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Using bcp to export data into a file in SQL Server

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SQL server ships with the Bulk Copy Program (bcp), this tool enables you to generate data files from the command line.

So if I want to dump the result of this query 'SELECT name,number,TYPE FROM master.dbo.spt_values' into this text file 'C:\Ju nkdraw\spt_values_pipe.txt' and use a pipe delimiter I would do this

bcp "select name,number,type from master.dbo.spt_values" queryout C:\Ju nkdraw\spt_values_pipe.txt -T -c -t"|"

From a command line it would look like this

Microsoft Windows XP [Version 5.1.2600]
(C) Copyright 1985-2001 Microsoft Corp.

P:\SQLDenis>bcp "select name,number,type from master.dbo.spt_values" queryout C:\Ju
nkdraw\spt_values_pipe.txt -T -c -t"|"

Starting copy...
1000 rows successfully bulk-copied to host-file. Total received: 1000
1000 rows successfully bulk-copied to host-file. Total received: 2000

2506 rows copied.
Network packet size (bytes): 4096
Clock Time (ms.) Total     : 1      Average : (2506000.00 rows per sec.)

P:\SQLDenis>

In general I run bcp from within SSMS and use xp_cmdshell to do it.

Transfering a whole table into a file

To transfer a whole table into a file you need to specify the table name and also the direction, in this case it is out. The T switch specifies that the bcp utility connects to SQL Server with a trusted connection using integrated security. The security credentials of the network user, login_id, and password are not required. If –T is not specified, you need to specify –U and –P to successfully log in. The c switch performs the operation using a character data type. This option does not prompt for each field; it uses char as the storage type, without prefixes and with \t (tab character) as the field separator and \r\n (newline character) as the row terminator.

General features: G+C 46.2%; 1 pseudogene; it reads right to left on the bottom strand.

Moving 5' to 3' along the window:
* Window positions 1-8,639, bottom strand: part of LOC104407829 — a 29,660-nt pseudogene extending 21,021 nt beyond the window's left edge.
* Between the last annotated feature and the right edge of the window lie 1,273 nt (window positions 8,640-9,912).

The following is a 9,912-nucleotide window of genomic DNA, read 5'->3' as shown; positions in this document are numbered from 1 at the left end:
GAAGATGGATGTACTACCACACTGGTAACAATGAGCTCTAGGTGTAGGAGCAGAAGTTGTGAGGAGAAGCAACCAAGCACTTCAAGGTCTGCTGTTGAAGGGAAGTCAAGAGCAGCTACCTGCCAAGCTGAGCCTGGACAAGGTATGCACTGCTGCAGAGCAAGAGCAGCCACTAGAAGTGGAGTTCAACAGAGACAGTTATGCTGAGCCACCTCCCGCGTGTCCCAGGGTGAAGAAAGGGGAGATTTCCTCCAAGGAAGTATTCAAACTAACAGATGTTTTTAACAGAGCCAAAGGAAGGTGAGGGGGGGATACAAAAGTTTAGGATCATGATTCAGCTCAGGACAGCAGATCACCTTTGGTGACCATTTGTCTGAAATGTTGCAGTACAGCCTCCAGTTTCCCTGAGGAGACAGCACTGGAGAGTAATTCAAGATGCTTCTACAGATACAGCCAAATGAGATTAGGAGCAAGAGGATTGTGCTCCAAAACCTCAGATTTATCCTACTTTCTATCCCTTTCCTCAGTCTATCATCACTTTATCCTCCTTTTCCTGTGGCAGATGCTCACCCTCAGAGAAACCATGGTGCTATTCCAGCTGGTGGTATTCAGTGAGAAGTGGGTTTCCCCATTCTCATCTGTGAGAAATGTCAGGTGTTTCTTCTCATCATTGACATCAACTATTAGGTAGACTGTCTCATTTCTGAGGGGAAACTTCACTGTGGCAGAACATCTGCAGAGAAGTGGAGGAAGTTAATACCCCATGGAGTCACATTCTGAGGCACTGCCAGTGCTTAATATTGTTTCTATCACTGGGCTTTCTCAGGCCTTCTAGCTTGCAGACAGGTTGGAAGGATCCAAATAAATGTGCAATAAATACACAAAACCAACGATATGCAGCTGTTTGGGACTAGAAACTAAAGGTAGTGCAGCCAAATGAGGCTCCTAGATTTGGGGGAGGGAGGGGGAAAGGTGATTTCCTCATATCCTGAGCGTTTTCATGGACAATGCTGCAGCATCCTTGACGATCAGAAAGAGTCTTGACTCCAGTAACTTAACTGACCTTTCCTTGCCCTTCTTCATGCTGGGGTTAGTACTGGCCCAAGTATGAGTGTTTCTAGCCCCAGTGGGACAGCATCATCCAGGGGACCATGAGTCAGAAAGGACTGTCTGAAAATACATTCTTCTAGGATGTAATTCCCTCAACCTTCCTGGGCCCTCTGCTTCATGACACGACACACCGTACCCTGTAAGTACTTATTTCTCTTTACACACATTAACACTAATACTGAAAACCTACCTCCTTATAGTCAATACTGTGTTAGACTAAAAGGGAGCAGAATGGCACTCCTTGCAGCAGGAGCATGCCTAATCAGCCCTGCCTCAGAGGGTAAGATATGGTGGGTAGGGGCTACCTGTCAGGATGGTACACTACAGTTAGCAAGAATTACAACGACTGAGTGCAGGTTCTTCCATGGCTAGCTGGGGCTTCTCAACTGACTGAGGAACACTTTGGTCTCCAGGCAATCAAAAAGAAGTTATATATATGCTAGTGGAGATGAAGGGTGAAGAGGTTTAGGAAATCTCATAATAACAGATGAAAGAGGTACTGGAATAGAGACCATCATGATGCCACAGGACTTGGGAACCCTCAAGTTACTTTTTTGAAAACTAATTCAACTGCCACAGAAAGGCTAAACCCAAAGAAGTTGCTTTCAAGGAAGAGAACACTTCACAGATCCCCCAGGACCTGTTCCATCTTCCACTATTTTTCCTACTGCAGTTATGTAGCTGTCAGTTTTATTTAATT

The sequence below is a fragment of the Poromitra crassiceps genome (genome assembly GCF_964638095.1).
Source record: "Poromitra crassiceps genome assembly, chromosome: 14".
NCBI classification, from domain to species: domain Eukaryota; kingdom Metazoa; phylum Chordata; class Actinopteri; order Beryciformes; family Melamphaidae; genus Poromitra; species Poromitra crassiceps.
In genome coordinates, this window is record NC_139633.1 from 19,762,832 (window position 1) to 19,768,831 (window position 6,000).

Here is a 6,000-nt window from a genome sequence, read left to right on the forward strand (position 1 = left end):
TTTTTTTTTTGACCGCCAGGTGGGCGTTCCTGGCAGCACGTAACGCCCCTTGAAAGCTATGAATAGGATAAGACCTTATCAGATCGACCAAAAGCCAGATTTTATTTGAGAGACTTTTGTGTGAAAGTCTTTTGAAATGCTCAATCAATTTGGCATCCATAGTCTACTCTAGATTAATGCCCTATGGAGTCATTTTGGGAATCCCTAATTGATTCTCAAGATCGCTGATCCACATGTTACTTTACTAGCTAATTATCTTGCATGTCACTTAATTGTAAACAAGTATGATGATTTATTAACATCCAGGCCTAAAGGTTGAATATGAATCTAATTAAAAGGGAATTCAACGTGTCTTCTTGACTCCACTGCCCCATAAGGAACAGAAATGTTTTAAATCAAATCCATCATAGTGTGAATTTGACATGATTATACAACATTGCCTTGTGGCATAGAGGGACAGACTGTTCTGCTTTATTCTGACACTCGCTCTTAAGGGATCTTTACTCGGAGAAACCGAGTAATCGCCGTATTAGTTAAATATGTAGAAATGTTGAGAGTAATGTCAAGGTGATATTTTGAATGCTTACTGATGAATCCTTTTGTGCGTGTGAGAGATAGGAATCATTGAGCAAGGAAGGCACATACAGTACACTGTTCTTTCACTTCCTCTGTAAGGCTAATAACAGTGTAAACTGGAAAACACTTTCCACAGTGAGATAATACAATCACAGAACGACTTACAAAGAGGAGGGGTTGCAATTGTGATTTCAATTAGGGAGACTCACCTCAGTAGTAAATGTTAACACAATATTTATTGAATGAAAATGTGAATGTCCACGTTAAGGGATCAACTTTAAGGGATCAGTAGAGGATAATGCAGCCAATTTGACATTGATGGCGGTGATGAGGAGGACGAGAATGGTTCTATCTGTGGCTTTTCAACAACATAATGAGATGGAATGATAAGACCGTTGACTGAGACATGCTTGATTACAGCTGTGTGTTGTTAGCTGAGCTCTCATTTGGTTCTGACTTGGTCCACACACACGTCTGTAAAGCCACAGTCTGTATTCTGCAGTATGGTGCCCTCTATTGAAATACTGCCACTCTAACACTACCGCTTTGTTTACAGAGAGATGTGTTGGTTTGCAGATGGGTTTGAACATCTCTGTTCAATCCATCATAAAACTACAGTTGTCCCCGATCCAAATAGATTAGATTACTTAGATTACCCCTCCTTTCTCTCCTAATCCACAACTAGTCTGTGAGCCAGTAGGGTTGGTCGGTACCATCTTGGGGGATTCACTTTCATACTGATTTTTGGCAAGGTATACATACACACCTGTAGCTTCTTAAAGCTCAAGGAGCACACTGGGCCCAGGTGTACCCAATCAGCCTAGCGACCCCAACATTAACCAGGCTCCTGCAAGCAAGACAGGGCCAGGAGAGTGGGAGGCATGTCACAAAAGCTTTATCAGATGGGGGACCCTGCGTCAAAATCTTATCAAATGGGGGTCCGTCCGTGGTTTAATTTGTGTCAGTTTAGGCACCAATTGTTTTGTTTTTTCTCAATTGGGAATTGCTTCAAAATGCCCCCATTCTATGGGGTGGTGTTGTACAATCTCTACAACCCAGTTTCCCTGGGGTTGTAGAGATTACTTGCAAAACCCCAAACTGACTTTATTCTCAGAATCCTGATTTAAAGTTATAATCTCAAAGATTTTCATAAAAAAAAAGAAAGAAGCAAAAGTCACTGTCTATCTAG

The command below will create a file named spt_values.txt in my C:\Junkdraw folder and it will use TAB as the delimiter

  1. exec xp_cmdshell 'bcp master.dbo.spt_values out C:\Junkdraw\spt_values.txt -T -c'


while that runs you will see the following output in your SQL Server Management Studio

NULL
Starting copy...
1000 rows successfully bulk-copied to host-file. Total received: 1000
1000 rows successfully bulk-copied to host-file. Total received: 2000
NULL
2506 rows copied.
Network packet size (bytes): 4096
Clock Time (ms.) Total     : 78     Average : (32128.21 rows per sec.)
NULL


Transfering data into a file by using a query

In order to use a query you need to use queryout instead of out and you also need to use parentheses around the query itself Here is an example that uses a query

  1. exec xp_cmdshell 'bcp "select name,number,type from master.dbo.spt_values" queryout C:\Junkdraw\spt_values2.txt -T -c'


If you want to use a comma as a field delimiter you need to use the t switch with a comma, like this -t,

  1. exec xp_cmdshell 'bcp "select name,number,type from master.dbo.spt_values" queryout C:\Junkdraw\spt_values_comma.txt -T -c -t,'


If you want to use a pipe (|) as a field delimiter you need to use the t switch with "|", like this -t"|"

  1. exec xp_cmdshell 'bcp "select name,number,type from master.dbo.spt_values" queryout C:\Junkdraw\spt_values_pipe.txt -T -c -t"|"'


Using SQL authentication

The code shown until now used trusted connection using integrated security. We did that by using the T switch, here is what books on line has about the T switch

Specifies that the bcp utility connects to SQL Server with a trusted connection using integrated security. The security credentials of the network user, login_id, and password are not required. If –T is not specified, you need to specify –U and –P to successfully log in.


In order to use a login and a password we need to use the U and P switches. So if my login is SQLDenis and my password is Wasabi, the command would now look like this

  1. EXEC xp_cmdshell 'bcp "select name,number,type from master.dbo.spt_values" queryout C:\Junkdraw\spt_values_pipe.txt -USQLDenis -PWasabi -c -t"|"'



The bcp tool is very powerful and has many switches that you can use, there are many more options, the full list can be found here: http://msdn.microsoft.com/en-us/library/ms162802.aspx


Contributed by: --SQLDenis 19:40, 15 April 2010 (GMT)


Part of SQL Server Admin Hacks

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